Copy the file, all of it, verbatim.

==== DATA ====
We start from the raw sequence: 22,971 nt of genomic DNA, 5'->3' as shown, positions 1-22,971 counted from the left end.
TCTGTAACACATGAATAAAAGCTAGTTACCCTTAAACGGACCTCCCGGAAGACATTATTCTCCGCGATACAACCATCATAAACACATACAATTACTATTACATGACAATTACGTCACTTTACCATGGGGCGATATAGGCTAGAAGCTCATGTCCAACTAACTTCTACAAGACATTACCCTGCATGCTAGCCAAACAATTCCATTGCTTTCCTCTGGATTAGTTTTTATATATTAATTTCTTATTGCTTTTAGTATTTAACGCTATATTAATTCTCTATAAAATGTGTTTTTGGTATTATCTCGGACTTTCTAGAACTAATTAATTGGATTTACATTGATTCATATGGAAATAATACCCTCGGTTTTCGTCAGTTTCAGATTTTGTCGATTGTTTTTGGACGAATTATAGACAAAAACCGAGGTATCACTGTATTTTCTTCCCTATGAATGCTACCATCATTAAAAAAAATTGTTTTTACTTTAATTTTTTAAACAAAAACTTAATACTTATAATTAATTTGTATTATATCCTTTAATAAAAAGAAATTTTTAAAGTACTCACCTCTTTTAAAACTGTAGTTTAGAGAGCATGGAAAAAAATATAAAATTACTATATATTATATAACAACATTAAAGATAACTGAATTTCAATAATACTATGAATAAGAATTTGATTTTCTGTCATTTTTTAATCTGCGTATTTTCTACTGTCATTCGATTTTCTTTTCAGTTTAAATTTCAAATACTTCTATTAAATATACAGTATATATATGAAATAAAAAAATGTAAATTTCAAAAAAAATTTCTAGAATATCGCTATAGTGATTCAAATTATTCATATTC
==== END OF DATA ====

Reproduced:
We start from the raw sequence: 22,971 nt of genomic DNA, 5'->3' as shown, positions 1-22,971 counted from the left end.
TCTGTAACACATGAATAAAAGCTAGTTACCCTTAAACGGACCTCCCGGAAGACATTATTCTCCGCGATACAACCATCATAAACACATACAATTACTATTACATGACAATTACGTCACTTTACCATGGGGCGATATAGGCTAGAAGCTCATGTCCAACTAACTTCTACAAGACATTACCCTGCATGCTAGCCAAACAATTCCATTGCTTTCCTCTGGATTAGTTTTTATATATTAATTTCTTATTGCTTTTAGTATTTAACGCTATATTAATTCTCTATAAAATGTGTTTTTGGTATTATCTCGGACTTTCTAGAACTAATTAATTGGATTTACATTGATTCATATGGAAATAATACCCTCGGTTTTCGTCAGTTTCAGATTTTGTCGATTGTTTTTGGACGAATTATAGACAAAAACCGAGGTATCACTGTATTTTCTTCCCTATGAATGCTACCATCATTAAAAAAAATTGTTTTTACTTTAATTTTTTAAACAAAAACTTAATACTTATAATTAATTTGTATTATATCCTTTAATAAAAAGAAATTTTTAAAGTACTCACCTCTTTTAAAACTGTAGTTTAGAGAGCATGGAAAAAAATATAAAATTACTATATATTATATAACAACATTAAAGATAACTGAATTTCAATAATACTATGAATAAGAATTTGATTTTCTGTCATTTTTTAATCTGCGTATTTTCTACTGTCATTCGATTTTCTTTTCAGTTTAAATTTCAAATACTTCTATTAAATATACAGTATATATATGAAATAAAAAAATGTAAATTTCAAAAAAAATTTCTAGAATATCGCTATAGTGATTCAAATTATTCATATTC